Who knew you should invest in good companies?
While tongue-in-cheek, this is actually one of the more pressing issues when it comes to investing.
Many investors tend to trade on the price action of a stock, buying and selling based on how the share prices have moved. This isn’t necessarily a bad idea, but there’s a lot more information out there. In fact, often a company’s share price is a better indication of what happened yesterday than what will happen tomorrow.
“Most tech stocks look quite expensive again," Real Money's Paul Price wrote recently. "Large-cap companies in general are near their highest valuations in many years. The climate appears remarkably like it did back in March of 2000."
Price continued: “At that time, tech and internet stocks were as overvalued as they'd ever been. Most large-cap companies were also significantly overpriced. Their gains were due more to price-to-earnings expansion than to earnings growth."
At the same time: “Low P/E ‘value’ stocks were almost totally ignored. Who needed them when the Invesco QQQ (QQQ) - Get Free Report, Oracle (ORCL) - Get Free Report, Microsoft (MSFT) - Get Free Report and even companies like Home Depot (HD) - Get Free Report and Walmart (WMT) - Get Free Report were surging each and every day at higher and higher valuations?”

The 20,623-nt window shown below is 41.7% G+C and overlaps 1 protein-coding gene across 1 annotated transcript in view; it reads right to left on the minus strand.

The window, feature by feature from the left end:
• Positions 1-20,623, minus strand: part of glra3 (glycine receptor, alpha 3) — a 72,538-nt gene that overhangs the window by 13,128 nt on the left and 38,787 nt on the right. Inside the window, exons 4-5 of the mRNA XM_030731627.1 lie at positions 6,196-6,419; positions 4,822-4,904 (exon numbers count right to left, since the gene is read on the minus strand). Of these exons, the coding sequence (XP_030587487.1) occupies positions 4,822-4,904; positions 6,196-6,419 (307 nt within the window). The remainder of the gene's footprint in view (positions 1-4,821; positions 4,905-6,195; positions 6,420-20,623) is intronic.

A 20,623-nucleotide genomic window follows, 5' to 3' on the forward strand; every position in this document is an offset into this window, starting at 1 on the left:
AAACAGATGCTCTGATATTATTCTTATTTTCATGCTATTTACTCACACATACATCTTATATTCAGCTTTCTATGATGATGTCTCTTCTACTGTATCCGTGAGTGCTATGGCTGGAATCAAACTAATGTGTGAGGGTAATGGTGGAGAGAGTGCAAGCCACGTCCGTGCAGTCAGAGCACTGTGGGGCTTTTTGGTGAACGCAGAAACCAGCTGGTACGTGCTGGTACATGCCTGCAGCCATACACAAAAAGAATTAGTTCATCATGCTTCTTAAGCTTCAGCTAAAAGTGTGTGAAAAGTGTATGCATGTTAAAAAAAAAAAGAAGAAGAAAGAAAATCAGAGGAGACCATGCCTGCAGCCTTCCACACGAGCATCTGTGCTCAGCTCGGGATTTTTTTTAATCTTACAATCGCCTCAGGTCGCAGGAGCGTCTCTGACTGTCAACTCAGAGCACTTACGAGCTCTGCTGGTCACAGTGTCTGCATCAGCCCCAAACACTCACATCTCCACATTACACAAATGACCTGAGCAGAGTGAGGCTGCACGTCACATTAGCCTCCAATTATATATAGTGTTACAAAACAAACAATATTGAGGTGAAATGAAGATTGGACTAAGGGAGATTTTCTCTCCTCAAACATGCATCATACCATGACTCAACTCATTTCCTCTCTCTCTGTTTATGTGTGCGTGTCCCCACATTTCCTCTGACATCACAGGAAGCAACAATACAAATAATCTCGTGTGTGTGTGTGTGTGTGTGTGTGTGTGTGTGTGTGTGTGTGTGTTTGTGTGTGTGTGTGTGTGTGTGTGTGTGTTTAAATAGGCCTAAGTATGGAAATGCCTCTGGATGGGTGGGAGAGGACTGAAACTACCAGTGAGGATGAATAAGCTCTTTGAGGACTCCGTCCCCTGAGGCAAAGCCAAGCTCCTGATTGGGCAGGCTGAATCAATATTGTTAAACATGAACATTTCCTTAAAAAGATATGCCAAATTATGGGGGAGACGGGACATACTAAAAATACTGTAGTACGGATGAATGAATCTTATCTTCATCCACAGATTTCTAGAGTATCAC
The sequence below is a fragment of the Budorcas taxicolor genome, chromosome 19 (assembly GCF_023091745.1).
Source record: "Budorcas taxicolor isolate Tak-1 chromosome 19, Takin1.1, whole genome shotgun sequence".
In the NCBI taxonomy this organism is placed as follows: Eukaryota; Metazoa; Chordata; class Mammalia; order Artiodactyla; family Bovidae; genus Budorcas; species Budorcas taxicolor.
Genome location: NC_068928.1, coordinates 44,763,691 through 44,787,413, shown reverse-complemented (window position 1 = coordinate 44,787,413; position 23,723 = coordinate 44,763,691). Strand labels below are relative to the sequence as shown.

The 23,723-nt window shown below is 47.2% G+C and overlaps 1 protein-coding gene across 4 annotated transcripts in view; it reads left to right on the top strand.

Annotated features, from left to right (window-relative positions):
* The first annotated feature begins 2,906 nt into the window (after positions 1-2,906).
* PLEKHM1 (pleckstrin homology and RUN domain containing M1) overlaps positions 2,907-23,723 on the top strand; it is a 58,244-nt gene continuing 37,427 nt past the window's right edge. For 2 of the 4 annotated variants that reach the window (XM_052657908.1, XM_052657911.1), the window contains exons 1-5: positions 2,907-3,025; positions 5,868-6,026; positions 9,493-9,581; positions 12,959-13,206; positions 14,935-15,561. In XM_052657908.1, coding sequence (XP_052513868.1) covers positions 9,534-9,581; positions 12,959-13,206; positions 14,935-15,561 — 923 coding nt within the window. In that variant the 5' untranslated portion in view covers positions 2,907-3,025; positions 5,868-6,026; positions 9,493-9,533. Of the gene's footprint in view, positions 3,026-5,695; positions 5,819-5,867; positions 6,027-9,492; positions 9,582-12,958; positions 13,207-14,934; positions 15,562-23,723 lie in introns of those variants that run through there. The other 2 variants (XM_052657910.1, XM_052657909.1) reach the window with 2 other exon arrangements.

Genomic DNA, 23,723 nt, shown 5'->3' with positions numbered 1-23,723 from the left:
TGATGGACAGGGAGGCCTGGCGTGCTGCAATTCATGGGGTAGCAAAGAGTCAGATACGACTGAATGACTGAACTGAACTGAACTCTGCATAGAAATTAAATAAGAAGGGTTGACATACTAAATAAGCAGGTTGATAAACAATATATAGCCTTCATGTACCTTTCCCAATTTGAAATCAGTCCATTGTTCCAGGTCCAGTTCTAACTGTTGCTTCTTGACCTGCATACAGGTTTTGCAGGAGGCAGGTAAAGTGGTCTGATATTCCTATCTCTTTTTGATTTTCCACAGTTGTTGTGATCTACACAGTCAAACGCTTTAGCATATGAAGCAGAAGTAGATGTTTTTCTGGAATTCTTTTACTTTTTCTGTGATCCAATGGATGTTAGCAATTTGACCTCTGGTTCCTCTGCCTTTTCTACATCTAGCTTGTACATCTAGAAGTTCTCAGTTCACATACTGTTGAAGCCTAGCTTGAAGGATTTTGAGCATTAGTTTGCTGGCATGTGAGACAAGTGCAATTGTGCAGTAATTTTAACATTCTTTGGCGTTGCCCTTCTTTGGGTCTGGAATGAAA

The point, he writes, is that investors let themselves be blinded by the high share prices of major companies. In the process they missed some of the most important indicators on the market, like the P/E (Price-to-Earnings ratio) of less headline-grabbing assets.
By looking for companies with strong P/E indicators you can find the companies that are poised to succeed tomorrow, the ones that haven’t yet jumped in price.
And this is particularly relevant to investors right now.
"Jettison any personal holdings that are clearly pricey and swap into names that are undervalued. Cash in gains on index funds and go back to only keeping money in stocks likely to go up even if ‘the market’ goes down.”
Read on at Price’s space over at Real Money to see 22 stocks that he thinks currently meet this standard of being undervalued and overlooked.